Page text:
Nowadays, it’s much different.  LGBT people will always be seen as different, because let’s face it, it is different from the mainstream normal.  It always has been, always will be.  The major difference now is that LGBT people are not driven to secrecy.  Not having to retreat into niche communities has allowed LGBT people to effectively assimilate into all areas and aspects of modern American culture.  That’s good for the LGBT community because it means they no longer have to resort to sex as the only way to fulfill their human need for love, acceptance, relationship, and the need to be known and understood.  It’s good for everyone else, because it allows them to see that LGBT people really are the same as everyone else, and that this one difference is not their entire identity.  Being gay is still a little weird, but it’s weird in a less mysterious, unknown way.  It is human nature to fear the unknown, so as gay people, their identities and their actions have become more known, there is much less fear of that unknown.  For most teenagers today, at least in my area, there is little to no culturally ingrained homophobia that causes the historical knee-jerk reaction still noticeable in many older generations, and even my own generation.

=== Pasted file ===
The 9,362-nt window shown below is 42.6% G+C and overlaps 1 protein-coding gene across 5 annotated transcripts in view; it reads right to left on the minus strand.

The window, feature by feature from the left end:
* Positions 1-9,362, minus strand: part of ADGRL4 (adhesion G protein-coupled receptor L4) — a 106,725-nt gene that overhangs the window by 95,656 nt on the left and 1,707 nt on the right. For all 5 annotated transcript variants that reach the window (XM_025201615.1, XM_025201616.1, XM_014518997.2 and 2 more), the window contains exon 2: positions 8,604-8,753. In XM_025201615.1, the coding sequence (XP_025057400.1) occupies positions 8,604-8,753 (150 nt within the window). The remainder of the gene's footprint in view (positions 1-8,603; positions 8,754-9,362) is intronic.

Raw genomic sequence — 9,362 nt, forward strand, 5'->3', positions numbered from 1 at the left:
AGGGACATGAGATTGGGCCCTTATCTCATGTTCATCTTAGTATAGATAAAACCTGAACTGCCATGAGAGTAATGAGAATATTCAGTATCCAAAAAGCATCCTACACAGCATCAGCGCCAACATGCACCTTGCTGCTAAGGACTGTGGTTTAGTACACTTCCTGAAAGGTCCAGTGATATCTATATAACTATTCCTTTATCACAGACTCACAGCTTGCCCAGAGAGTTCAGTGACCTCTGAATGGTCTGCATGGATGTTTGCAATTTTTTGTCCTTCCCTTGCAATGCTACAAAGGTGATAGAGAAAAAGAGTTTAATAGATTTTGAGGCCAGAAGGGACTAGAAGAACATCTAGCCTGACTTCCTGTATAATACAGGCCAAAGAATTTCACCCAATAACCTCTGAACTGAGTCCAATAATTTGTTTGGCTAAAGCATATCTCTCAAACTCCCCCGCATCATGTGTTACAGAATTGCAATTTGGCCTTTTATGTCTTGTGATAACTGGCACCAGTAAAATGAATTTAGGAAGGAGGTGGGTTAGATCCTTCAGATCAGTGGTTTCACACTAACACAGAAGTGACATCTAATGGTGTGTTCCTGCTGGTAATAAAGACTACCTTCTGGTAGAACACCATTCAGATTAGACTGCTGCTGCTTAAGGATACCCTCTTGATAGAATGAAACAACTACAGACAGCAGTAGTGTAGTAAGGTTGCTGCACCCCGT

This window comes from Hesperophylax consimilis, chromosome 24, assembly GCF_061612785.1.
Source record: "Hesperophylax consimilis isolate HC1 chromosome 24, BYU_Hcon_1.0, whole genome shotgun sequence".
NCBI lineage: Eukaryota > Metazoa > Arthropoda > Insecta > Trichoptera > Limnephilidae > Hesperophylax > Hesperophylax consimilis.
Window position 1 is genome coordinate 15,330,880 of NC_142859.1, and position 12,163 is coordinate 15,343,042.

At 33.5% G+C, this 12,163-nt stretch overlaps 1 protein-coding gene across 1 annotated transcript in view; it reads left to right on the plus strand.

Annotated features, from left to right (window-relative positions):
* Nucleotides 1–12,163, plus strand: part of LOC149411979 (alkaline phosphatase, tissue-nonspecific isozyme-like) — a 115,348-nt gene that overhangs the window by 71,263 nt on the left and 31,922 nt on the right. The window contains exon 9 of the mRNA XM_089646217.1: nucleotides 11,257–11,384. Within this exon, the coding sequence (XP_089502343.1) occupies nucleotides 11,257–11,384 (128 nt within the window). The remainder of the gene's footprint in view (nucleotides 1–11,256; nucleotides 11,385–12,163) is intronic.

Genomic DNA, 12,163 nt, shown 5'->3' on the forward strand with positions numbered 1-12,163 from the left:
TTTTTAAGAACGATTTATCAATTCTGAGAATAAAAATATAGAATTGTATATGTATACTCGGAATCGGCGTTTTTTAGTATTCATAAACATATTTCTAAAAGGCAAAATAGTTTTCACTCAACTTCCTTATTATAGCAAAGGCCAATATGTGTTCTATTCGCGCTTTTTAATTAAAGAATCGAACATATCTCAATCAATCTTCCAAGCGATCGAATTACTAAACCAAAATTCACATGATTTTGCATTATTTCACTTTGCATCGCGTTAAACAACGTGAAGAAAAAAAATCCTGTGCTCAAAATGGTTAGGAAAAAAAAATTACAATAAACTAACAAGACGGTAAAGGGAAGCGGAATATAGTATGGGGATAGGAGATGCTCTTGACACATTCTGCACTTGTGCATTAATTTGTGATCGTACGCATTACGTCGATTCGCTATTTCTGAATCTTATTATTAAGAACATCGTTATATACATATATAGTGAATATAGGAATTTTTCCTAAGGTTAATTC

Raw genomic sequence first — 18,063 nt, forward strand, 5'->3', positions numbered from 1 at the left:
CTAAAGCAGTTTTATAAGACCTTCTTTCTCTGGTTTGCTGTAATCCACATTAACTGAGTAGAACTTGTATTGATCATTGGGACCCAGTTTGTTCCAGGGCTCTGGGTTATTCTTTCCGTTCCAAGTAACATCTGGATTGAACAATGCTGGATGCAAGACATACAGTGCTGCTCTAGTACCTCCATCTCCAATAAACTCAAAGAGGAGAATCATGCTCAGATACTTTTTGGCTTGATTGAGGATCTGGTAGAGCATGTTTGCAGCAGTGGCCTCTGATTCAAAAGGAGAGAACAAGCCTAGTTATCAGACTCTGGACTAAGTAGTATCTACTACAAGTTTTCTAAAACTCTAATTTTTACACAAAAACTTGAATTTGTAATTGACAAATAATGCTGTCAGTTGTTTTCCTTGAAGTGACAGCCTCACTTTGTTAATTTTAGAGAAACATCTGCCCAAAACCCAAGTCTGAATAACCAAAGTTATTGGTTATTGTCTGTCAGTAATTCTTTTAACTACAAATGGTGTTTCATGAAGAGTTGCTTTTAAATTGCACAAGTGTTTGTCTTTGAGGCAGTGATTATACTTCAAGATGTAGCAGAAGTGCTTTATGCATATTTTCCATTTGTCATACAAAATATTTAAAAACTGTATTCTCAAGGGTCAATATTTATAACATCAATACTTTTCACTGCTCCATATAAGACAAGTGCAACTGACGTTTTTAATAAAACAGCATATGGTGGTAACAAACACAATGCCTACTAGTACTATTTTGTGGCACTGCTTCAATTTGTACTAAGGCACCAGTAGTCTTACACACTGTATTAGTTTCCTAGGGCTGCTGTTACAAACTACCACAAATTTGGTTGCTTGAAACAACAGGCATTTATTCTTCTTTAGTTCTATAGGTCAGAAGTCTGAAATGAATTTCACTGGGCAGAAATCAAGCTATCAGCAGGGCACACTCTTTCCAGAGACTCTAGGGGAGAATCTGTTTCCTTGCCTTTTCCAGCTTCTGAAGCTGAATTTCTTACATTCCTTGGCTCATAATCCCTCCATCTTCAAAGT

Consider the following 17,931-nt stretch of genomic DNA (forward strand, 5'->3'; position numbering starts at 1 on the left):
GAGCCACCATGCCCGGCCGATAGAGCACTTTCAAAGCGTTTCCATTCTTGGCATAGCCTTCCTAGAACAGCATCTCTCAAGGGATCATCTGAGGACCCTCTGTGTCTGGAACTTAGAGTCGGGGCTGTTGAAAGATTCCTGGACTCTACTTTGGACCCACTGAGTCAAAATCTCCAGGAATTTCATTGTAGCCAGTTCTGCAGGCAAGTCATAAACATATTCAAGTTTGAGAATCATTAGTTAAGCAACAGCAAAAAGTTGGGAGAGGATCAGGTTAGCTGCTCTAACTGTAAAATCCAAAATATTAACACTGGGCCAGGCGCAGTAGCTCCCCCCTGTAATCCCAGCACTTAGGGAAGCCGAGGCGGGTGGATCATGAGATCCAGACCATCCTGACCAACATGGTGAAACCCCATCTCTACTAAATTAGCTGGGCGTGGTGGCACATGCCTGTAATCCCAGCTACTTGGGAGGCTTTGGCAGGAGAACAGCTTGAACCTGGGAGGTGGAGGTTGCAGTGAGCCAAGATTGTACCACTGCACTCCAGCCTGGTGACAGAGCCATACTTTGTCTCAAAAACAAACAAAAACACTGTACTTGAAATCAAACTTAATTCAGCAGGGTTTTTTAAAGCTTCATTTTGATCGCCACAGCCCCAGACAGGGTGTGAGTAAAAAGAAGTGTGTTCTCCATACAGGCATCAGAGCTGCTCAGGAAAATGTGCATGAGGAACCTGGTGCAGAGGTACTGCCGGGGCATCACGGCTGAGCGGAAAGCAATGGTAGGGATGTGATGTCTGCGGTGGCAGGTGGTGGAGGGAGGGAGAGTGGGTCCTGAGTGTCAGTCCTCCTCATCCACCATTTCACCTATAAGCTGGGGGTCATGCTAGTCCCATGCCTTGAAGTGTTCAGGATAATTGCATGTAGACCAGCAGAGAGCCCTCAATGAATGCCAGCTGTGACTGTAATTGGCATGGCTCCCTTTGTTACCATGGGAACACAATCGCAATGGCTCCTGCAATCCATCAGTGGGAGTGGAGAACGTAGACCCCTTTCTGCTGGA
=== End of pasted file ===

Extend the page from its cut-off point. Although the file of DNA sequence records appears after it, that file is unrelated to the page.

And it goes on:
What’s happening now is that churches, denominations and organizations that are still fighting to maintain a group identity that doesn’t allow for LGBT people to participate fully is that they are now the ones being outcast and driven to secrecy.  It’s a lot more subtle than homophobia, and it’s creeping up in ways many don’t recognize, but it’s definitely happening.  Organizations have to hide their anti-gay policies, and now they have to create new policies to bar staff and volunteers from disclosing them to the public.  They are being driven to secrecy, and historically that has never, ever been good for any people group.  The more secretive they become, the more outsiders will think they’re weird, and the weirder outsiders think they are, the more they will stay away.  The fear of the unknown, caused by the refusal to fully disclose what they want converts to adhere to and believe, will be their downfall.  When staying away becomes the norm, the group will become increasingly suspicious of newcomers, and before they know it they’ll be caught in that snowball effect.  The only difference between the way the LGBT community was driven to secrecy and how over time anti-gay Christian groups will be driven to secrecy, is that education has always been and will always promote further acceptance and assimilation of LGBT people into mainstream society, and further education about anti-gay policies and their damaging effects will always promote further rejection of those ideals.  Sucks to suck.